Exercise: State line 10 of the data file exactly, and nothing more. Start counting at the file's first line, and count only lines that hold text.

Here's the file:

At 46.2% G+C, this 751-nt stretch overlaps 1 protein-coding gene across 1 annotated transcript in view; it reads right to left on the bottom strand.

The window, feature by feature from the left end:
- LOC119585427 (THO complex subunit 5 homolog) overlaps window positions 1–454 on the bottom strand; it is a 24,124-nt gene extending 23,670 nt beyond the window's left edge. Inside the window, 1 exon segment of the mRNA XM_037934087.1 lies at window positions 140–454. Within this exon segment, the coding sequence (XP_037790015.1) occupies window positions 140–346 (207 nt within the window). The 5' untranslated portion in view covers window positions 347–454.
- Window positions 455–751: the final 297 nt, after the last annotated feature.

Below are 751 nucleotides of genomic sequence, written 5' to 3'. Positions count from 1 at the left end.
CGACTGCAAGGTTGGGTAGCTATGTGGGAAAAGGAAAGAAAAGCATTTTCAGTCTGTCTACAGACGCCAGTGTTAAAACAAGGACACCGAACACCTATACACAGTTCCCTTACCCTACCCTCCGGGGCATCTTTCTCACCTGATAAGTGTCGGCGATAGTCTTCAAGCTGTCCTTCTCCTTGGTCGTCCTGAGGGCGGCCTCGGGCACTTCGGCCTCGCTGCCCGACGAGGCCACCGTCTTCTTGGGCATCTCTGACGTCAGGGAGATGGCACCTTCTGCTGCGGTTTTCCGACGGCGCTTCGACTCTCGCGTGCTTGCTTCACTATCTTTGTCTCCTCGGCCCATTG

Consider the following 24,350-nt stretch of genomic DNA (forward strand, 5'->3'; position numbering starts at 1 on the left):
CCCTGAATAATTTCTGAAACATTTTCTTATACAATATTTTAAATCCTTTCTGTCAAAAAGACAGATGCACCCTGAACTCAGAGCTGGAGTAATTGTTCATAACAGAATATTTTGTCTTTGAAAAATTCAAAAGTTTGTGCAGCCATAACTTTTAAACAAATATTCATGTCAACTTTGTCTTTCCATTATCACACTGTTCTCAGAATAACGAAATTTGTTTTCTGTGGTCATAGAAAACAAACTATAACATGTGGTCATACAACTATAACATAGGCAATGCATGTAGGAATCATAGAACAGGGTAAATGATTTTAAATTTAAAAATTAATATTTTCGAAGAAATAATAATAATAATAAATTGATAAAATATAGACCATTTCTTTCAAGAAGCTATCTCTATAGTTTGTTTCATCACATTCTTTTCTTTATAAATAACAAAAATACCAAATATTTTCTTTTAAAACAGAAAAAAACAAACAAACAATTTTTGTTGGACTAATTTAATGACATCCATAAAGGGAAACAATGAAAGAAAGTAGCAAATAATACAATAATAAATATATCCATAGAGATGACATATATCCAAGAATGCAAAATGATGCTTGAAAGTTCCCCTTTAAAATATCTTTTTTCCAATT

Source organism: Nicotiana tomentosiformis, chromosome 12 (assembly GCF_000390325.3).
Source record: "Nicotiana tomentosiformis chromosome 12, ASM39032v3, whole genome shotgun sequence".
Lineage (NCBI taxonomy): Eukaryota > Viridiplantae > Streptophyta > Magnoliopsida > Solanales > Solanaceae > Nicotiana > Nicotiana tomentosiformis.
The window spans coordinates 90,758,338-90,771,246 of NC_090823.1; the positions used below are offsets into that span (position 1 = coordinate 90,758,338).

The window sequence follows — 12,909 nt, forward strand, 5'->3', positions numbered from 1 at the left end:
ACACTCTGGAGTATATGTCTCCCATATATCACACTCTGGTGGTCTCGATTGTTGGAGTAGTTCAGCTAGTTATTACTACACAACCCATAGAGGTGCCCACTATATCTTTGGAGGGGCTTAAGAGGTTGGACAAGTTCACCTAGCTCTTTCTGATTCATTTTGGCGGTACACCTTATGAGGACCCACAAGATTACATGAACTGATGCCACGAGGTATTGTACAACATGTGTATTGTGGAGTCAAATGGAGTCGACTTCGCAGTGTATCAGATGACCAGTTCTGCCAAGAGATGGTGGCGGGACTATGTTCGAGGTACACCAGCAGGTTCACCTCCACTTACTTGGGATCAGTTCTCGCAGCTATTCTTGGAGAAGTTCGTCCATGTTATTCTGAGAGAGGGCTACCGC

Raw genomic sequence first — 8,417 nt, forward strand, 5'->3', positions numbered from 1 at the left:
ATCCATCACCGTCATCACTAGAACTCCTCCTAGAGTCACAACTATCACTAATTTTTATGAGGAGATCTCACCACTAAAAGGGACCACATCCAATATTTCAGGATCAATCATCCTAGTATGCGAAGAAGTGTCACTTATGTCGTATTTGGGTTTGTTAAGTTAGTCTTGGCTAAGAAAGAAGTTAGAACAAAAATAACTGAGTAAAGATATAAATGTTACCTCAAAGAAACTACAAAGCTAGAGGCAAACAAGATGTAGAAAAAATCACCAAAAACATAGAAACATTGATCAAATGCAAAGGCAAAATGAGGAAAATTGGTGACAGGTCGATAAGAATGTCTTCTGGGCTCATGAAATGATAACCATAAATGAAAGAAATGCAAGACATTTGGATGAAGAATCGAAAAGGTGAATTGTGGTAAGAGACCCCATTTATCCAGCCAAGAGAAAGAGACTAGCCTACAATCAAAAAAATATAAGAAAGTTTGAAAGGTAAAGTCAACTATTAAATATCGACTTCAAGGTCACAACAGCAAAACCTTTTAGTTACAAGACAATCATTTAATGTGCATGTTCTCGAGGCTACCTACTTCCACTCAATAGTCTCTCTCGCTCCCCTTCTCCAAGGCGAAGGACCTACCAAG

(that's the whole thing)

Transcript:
Source record: "Nicotiana tomentosiformis chromosome 12, ASM39032v3, whole genome shotgun sequence".